Posted on September 5, 2017 Art Feierman
Things change quickly. Here’s a 1080p pocket projector, and it’s not only under $1000 (which was rare, a year ago for pocket projectors), but its street price is right around $600! That should get it a WOW right there. Add to that one pretty darn good picture. Not perfect in terms of color, but we find that in general, pico and pocket projectors are not as accurate as the better lamp-based alternatives (say, the not that much more expensive Epson 2040 or 2045). Of course, we discuss the picture in greater depth in the full M6 review.
The AAXA just reeks of value. Consider: We really like Optoma’s ML750 and ML 750ST, which we reviewed and gave an award to last year, but the AAXA, overall, provides far more projector for about $100 more – starting with the higher resolution, which alone easily justifies the price difference. And it’s a lot brighter! If there’s one area the Optoma trumps this AAXA projector its size, the Optoma is downright tiny compared to the 7×7 inch footprint of this M6. But, hey, the M6 is still so small, who really cares?
And there’s more – it’s got a built in rechargeable battery, for the price. Sweet! Now, wait one second – if you are thinking about taking this to the Grand Canyon and watching a full-length movie on its battery charge… The M6 won’t do a 2-hour movie, between charges, but we measured it at 91 minutes. That’s just one minute over its claim. Good news – once that battery dies forever, you can get a replacement for just $49.99.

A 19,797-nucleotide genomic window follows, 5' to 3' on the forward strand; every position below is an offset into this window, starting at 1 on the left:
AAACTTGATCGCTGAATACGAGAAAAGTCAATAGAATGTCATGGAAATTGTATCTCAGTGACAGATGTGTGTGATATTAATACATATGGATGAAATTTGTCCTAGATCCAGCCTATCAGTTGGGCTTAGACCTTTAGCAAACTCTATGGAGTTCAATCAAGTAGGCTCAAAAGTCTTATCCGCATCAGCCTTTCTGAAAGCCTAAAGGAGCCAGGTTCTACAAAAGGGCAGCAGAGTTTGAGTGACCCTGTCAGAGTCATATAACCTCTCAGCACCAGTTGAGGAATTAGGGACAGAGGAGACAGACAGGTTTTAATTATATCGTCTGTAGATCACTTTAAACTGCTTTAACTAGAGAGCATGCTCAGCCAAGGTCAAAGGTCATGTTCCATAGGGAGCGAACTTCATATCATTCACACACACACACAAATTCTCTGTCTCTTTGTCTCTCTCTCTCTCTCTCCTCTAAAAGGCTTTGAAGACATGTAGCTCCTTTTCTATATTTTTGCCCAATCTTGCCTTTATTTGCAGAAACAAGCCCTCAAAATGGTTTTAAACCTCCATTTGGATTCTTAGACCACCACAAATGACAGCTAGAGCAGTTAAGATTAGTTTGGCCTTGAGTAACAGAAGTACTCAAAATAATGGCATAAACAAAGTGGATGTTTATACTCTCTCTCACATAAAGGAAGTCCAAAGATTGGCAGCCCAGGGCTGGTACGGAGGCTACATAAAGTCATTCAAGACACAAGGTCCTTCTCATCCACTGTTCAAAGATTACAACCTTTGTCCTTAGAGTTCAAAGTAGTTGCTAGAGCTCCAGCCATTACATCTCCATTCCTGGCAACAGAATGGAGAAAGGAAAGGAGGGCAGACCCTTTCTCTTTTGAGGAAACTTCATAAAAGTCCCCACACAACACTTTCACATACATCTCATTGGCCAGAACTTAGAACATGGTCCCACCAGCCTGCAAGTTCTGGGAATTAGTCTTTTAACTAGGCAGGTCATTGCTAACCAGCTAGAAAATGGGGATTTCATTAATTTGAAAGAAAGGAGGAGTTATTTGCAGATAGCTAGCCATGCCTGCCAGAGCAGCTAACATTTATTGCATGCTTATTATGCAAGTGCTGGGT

There’s so much more to like about this LED projector. First of all, it’s seriously bright – claiming a massive 1200 lumens which is a ton for something this small. OK, in fairness, it didn’t measure that bright. In fact, it topped out in the mid 800 lumen range, but even its best mode was over 800 lumens, and that rivals the best modes of some traditional lamp-based projectors.
When you consider that today, most lamp based projectors claim at least 2000 lumens, don’t despair. Let’s say you want to watch a movie at night – kill the lights, and no problem projecting to a 100” size or larger – consider that officially, it takes only about 450 lumens to have an image as bright as the one in your local Cineplex. We only really need more lumens to fight ambient light!
The M6 with that 800 lumens finds itself to be a viable portable projector for business use, as well, complete with sound – a pair of 2-watt speakers. They will handle a room adequately, but skip the symphony performances. There’s an audio out to feed sound into a bigger “stereo system.” The audio out is labeled as a headphone jack.
Consider the M6 to be a dual threat, but we’ll stick to the home side usage in this report. Read the full review, of course, for more.
Hey gamers – about 43 ms input lag, not great, but pretty good. Acceptable for all but the really hard core (we tell folks that if it’s 50 or less, pretty good, 33 or less, very good, 16-17 excellent, and better than that – extremely rare.
There are three power modes (and therefor different battery life when you are not plugged in). Eco is extremely quite while Full Power is a bit noisy. Well, no real surprise there – that’s true of most projectors, regardless of the size.